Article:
In response to the PopSci.com article: Genetic Bar Code Search Can Use RNA to Pick Out Individuals From Huge Gene Pool
Quote from the principle investigator of the Mount Sinai study: “Rather than developing ways to further protect an individual’s privacy given the ability to collect mountains of information on him or her, we would be better served by a society that accepts the fact that new types of high-dimensional data reflect deeply on who we are,” he said. “We need to accept the reality that it is difficult—if not impossible—to shield personal information from others. It is akin to trying to protect privacy regarding appearances, for example, in a public place.”
Genetic privacy may be difficult to achieve, but it remains essential for people to trust physicians, researchers, health IT, and the government.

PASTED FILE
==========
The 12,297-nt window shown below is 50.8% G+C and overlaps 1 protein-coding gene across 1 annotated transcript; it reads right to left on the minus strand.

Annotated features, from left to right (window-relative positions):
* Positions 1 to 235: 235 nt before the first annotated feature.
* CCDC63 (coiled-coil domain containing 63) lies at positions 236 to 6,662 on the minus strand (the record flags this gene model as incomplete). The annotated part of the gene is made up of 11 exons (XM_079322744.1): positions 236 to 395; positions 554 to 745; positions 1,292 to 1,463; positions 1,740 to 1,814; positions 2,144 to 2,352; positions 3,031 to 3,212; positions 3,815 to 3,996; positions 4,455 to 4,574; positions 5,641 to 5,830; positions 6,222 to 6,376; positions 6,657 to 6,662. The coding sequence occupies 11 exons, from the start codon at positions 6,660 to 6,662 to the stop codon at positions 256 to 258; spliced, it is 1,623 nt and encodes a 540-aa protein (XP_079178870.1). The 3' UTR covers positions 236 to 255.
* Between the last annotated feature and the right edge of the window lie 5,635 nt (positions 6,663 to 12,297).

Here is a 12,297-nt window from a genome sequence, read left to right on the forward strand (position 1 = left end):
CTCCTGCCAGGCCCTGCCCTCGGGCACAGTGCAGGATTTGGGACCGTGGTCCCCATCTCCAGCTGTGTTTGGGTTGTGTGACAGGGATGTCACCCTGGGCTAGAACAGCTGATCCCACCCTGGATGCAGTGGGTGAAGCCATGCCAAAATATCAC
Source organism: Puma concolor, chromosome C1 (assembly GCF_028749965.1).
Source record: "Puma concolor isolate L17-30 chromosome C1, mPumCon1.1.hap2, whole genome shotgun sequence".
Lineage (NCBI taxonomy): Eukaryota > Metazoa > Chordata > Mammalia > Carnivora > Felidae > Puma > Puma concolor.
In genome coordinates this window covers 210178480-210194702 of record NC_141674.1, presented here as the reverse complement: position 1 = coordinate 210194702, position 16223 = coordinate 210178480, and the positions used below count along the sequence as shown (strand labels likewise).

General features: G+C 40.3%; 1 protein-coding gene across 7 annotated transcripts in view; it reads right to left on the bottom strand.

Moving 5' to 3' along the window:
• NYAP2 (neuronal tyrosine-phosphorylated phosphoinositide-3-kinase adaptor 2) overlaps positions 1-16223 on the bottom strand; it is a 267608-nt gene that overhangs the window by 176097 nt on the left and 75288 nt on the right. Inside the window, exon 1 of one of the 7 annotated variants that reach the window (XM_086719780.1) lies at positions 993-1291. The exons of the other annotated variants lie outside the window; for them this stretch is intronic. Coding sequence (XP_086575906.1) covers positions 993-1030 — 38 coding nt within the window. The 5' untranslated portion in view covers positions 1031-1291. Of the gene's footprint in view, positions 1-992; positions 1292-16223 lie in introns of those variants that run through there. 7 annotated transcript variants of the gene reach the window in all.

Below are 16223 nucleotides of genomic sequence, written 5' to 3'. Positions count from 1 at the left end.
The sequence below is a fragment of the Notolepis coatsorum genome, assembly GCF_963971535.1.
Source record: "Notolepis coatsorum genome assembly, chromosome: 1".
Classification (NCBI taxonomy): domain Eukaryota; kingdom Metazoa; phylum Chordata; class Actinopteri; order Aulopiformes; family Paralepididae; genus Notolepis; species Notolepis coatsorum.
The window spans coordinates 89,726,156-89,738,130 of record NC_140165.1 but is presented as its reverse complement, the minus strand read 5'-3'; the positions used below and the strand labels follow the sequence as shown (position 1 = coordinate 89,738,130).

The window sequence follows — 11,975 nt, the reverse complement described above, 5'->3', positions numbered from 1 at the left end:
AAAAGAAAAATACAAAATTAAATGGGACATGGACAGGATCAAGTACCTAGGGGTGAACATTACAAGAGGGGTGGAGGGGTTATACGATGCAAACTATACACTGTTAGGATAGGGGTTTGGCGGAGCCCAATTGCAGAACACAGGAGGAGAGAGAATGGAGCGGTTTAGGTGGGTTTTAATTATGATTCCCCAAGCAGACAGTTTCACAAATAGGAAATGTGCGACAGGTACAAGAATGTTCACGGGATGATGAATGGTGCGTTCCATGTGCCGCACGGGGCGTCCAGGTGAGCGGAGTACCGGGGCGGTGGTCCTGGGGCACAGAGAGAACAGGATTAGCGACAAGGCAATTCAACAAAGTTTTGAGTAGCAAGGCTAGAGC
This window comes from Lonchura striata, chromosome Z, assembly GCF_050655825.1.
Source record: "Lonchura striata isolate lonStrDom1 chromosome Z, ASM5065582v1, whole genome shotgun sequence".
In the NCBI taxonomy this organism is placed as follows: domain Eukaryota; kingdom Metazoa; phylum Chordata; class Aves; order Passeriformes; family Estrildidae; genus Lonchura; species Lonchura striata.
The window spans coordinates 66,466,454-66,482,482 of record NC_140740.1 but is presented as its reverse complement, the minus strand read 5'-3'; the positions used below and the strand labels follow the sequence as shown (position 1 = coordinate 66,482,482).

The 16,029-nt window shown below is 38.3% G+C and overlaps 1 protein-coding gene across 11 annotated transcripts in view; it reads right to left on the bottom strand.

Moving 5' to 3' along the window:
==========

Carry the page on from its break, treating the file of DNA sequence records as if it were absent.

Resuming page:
The public will not accept the idea that genetic information “is in the public domain” anytime soon. We never agreed to have our genetic information made public, and have fought for years to preserve genetic privacy at the state and federal levels. Those who built systems to take blood and tissue and do research without consent could have easily anticipated massive public concerns about such unethical research practices–and not built systems that violate Americans’ expectations and strong rights to health privacy.
Clearly it’s time for Congress to pass a federal law restoring personal ownership and control over blood and tissue that leaves our bodies, and restore the right of informed consent before any research can be done using our blood, tissue, or health information.